Because there is no caboose, the employee must stand on the last car of this Union Pacific train going in reverse, to make sure the track is clear; something the ETD cannot currently do.
A typical "Wilma", head-of-train (HOT) device (HTD), displaying the current brake line pressure on the rear end (top unit).
An end of train device
End-of-train devices must be made to withstand all kinds of weather. This one, attached to a covered hopper at the end of a long Canadian Pacific train, is still working even in the freezing winter cold.

The DPS ETD reduced labor costs, as well as the costs of the purchase and upkeep of cabooses. The Brotherhood of Conductors, and Brotherhood of Railroad Brakemen were also greatly affected by ETD, as this electronic unit replaced two crewmen per train. The widespread use of ETDs has made the caboose nearly obsolete. Some roads still use cabooses where the train must be backed up, on short local runs,[1] as rolling offices, or railroad police stations and as transportation for right-of-way maintenance crews. In some cases (see photo) instead of hitching a caboose, an employee stands on the last car when the train is backing up.


The first ETD use is attributed to Florida East Coast Railway in 1969, soon after which other Class I railroads began using ETDs as well. By the mid-1980s they were common equipment.[1] Early models were little more than a brake line connection / termination, a battery and flashing tail light. As their use became more widespread through the 1980s, ETDs were equipped with radio telemetry transmitters to send brake pressure data to a receiver in the locomotive. To reduce the cost of battery replacements, ambient light sensors were added so the flashing light on the ETD would illuminate only during dusk and after dark. Later models have a small turbine-powered electrical generator using air pressure from the brake line to power the ETD's radio and sensors.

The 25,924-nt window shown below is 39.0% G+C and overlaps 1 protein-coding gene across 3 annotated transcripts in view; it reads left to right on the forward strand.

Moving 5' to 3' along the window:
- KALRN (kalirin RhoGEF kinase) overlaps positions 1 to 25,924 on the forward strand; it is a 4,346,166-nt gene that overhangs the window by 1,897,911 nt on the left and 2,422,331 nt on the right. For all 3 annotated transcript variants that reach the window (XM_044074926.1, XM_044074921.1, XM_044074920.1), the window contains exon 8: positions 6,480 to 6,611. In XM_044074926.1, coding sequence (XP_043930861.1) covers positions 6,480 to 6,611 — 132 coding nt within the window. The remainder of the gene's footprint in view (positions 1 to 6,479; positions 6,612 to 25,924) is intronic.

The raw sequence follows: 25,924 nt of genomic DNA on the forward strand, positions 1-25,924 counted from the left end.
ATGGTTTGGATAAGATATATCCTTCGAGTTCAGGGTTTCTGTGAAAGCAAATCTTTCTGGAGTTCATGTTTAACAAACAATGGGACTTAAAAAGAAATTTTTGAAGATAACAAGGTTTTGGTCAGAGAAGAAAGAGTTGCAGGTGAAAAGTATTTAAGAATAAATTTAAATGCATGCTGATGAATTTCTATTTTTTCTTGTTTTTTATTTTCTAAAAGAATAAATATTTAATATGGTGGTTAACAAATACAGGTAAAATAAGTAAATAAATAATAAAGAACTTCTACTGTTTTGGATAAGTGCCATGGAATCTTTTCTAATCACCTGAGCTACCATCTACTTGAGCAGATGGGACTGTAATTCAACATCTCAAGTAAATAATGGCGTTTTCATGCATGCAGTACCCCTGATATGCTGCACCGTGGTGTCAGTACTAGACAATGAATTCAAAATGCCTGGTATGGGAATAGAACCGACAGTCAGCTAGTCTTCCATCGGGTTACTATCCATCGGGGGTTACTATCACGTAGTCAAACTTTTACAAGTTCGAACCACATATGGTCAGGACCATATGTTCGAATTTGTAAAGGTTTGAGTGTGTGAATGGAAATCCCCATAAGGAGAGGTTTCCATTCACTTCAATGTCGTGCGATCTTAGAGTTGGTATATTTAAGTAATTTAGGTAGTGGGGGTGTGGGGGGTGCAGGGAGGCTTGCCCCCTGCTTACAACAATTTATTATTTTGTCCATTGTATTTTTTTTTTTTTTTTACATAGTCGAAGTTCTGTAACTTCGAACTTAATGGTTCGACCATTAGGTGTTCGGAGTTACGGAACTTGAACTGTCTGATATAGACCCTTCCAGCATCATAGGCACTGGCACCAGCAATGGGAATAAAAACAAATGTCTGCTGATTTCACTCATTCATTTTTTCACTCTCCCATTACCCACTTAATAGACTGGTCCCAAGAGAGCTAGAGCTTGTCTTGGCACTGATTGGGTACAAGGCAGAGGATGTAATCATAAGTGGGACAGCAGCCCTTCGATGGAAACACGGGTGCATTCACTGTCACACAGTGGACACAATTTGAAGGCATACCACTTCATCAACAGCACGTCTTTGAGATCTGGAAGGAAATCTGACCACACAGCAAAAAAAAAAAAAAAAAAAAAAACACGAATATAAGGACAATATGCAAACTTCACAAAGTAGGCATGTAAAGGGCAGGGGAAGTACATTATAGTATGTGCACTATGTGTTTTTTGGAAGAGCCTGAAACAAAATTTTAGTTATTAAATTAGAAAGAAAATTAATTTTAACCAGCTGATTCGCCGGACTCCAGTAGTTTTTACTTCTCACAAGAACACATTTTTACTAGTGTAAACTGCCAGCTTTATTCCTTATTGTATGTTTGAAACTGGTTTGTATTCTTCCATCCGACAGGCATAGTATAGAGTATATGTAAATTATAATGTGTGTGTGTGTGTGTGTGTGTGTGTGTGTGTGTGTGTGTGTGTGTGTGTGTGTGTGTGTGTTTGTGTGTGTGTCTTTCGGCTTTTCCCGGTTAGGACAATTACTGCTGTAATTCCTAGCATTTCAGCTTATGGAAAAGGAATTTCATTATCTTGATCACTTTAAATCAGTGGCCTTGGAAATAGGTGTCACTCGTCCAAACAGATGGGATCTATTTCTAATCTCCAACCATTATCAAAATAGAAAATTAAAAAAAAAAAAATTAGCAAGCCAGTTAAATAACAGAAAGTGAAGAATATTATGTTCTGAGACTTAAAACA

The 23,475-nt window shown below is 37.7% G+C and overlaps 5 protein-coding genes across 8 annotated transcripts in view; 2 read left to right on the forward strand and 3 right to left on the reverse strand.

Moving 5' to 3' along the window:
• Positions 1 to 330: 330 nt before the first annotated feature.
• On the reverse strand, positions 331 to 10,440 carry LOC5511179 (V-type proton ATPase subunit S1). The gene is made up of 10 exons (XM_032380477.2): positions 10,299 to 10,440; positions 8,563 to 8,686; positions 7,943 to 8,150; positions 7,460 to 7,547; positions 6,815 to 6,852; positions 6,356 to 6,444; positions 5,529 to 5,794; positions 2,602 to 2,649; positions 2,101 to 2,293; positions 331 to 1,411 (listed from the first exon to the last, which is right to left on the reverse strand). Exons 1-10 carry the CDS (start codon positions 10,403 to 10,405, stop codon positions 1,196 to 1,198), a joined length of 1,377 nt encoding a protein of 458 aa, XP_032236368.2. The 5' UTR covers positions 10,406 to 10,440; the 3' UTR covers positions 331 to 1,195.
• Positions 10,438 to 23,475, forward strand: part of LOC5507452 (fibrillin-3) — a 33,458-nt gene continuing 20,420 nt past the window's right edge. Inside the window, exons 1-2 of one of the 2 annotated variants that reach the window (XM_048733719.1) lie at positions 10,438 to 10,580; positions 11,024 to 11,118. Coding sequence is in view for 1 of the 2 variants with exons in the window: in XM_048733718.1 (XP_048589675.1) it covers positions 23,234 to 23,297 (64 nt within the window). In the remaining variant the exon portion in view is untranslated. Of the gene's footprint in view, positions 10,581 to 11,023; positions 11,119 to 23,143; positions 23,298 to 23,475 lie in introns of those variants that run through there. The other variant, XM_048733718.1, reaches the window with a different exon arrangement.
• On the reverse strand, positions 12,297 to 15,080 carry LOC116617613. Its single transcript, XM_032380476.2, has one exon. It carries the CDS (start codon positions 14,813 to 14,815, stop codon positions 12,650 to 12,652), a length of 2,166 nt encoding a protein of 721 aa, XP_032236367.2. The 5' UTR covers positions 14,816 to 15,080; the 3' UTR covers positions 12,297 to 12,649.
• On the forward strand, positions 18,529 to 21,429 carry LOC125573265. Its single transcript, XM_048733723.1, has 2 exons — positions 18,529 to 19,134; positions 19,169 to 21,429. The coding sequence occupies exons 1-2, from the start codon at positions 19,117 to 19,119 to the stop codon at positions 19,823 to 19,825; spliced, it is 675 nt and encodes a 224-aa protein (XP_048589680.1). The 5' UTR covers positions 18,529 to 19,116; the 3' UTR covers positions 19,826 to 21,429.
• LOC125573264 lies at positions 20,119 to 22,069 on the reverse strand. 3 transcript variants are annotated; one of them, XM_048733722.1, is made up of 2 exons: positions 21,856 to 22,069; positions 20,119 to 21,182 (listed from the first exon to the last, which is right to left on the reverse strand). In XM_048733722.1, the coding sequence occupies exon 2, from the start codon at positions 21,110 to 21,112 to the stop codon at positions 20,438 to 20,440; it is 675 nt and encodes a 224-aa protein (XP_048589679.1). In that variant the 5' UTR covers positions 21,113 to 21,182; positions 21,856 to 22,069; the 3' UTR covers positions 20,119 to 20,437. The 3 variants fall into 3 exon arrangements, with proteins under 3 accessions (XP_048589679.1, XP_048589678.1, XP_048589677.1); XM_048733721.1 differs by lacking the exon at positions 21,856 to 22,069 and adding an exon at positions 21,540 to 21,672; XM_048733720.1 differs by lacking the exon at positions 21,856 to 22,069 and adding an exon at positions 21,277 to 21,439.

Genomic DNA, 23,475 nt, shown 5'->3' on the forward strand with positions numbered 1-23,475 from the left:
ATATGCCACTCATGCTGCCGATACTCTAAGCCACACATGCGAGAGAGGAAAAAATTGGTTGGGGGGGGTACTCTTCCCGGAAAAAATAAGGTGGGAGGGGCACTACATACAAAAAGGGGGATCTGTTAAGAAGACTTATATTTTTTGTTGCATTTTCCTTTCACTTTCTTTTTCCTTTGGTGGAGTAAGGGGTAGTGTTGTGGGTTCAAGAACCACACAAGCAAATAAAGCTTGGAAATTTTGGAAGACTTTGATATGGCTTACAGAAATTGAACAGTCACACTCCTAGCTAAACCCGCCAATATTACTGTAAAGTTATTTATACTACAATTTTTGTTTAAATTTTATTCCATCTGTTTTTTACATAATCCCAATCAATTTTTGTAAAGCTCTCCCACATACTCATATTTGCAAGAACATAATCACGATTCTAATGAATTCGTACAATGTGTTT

The one-way communication of brake data from the ETD to the locomotive evolved into two-way communication that enables the engineer to apply the brakes from both ends of the train simultaneously in an emergency.[1] This is useful in the event that a blockage (or an unopened valve) in the train's brake line is preventing dumping the air pressure and causing all of the brakes in the train going into an emergency application. Such a situation could be dangerous, as stopping distance increases with fewer functioning brakes. Dumping the brake line pressure from both the front and rear of the train simultaneously ensures that the entire train applies all of its brakes in emergency. Other electronics within the ETD were also enhanced, and many now include GPS receivers as well as the two-way radio communications.


  • Lustig, David (August 2006). "End-of-train devices keep on evolving in back". Trains. Vol. 66, no. 8. p. 18. ISSN 0041-0934.
  1. ^ a b c d e McGonigal, Robert S. (May 1, 2006). "End-of-Train Devices". Trains. Kalmbach Publishing. Retrieved 2010-05-27.
  2. ^ "Wongm's Rail Gallery - ETM devices". RailGallery.Wongm.com. Retrieved 2010-05-27.
  3. ^ "VICSIG - Infrastructure - Safeworking in Victoria". VicSig.net. Retrieved 2010-05-27.
  4. ^ Horne, MAC (24 November 2019). British Railways Rule Books - a brief history and comentarty (PDF). Retrieved 25 June 2022.

External links[edit]